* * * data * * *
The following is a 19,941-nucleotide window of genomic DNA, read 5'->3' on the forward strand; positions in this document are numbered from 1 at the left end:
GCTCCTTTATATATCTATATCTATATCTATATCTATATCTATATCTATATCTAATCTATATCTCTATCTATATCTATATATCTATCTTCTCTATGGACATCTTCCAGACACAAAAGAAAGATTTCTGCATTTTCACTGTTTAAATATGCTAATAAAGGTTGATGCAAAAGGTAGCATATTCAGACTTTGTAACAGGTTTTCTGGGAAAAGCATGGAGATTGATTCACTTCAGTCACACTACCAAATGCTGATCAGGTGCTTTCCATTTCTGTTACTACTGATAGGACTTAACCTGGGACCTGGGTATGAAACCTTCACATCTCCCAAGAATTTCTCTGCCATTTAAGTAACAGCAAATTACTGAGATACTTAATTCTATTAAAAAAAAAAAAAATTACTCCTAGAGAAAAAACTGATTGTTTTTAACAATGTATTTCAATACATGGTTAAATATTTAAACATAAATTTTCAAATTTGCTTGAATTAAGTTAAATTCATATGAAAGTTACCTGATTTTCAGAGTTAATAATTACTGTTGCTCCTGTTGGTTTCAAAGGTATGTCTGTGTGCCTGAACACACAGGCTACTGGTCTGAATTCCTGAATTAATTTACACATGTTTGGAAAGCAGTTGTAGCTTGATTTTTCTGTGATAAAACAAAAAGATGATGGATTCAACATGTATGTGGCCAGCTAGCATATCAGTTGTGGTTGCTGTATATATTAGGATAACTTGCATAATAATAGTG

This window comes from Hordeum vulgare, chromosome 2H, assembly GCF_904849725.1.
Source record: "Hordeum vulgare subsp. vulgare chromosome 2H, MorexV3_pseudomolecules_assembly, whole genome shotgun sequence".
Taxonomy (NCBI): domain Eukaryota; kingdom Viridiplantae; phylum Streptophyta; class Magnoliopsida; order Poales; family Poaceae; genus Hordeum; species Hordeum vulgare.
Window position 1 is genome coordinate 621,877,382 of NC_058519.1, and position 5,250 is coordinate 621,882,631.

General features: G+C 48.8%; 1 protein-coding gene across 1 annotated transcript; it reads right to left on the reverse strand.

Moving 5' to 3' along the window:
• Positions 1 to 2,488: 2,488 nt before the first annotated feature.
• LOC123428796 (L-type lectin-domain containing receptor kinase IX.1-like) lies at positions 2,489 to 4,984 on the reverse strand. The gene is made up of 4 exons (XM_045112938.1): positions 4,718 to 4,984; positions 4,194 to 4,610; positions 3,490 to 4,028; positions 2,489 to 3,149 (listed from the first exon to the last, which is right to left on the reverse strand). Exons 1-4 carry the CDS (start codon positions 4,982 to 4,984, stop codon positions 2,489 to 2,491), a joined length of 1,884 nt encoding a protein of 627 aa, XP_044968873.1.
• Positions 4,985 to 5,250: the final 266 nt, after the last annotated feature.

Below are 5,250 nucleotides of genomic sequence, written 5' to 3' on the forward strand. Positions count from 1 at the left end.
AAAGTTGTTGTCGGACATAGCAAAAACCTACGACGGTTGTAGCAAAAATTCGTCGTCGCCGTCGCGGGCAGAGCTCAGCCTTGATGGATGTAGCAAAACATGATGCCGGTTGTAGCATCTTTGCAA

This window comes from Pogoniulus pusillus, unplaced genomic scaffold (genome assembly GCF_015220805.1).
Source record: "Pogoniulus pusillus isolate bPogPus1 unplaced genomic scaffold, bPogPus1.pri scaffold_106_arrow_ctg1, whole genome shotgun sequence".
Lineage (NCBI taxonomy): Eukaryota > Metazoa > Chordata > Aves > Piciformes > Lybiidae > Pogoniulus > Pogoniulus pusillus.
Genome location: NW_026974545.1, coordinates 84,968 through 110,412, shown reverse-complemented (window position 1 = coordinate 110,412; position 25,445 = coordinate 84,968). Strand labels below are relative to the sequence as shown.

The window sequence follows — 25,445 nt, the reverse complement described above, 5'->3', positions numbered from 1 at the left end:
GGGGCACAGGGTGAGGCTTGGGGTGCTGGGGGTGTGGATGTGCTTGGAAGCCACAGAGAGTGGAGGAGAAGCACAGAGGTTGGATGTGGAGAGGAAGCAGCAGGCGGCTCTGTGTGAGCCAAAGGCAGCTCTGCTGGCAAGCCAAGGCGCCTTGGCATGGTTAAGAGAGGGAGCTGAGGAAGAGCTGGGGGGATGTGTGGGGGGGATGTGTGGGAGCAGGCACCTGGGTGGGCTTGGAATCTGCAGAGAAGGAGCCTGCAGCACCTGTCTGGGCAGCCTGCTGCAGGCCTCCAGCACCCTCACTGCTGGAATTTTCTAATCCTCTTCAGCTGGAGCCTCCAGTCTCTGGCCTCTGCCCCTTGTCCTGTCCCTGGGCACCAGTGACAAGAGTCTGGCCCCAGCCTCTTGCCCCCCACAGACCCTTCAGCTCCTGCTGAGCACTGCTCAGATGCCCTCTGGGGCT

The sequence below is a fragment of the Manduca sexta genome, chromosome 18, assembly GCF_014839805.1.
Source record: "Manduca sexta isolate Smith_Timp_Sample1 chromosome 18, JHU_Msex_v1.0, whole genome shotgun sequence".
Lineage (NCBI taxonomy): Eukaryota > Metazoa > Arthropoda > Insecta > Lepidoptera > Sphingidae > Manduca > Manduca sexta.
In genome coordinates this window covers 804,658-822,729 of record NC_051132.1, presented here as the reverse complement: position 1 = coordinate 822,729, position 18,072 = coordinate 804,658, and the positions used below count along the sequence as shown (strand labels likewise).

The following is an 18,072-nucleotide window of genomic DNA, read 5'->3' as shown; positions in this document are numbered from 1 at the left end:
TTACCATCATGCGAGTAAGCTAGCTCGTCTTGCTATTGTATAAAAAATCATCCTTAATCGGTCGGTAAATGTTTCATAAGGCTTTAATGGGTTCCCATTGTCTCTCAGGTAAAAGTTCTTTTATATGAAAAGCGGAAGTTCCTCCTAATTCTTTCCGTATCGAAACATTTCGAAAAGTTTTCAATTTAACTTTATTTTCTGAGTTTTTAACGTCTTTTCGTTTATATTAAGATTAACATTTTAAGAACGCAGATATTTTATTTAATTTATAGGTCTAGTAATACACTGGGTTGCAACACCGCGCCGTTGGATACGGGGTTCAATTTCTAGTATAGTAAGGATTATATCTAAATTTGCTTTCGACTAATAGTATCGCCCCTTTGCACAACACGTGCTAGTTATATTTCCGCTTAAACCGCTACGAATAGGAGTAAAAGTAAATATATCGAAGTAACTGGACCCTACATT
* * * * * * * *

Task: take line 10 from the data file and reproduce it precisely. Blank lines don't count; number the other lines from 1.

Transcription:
• LOC123428796 (L-type lectin-domain containing receptor kinase IX.1-like) lies at positions 2,489 to 4,984 on the reverse strand. The gene is made up of 4 exons (XM_045112938.1): positions 4,718 to 4,984; positions 4,194 to 4,610; positions 3,490 to 4,028; positions 2,489 to 3,149 (listed from the first exon to the last, which is right to left on the reverse strand). Exons 1-4 carry the CDS (start codon positions 4,982 to 4,984, stop codon positions 2,489 to 2,491), a joined length of 1,884 nt encoding a protein of 627 aa, XP_044968873.1.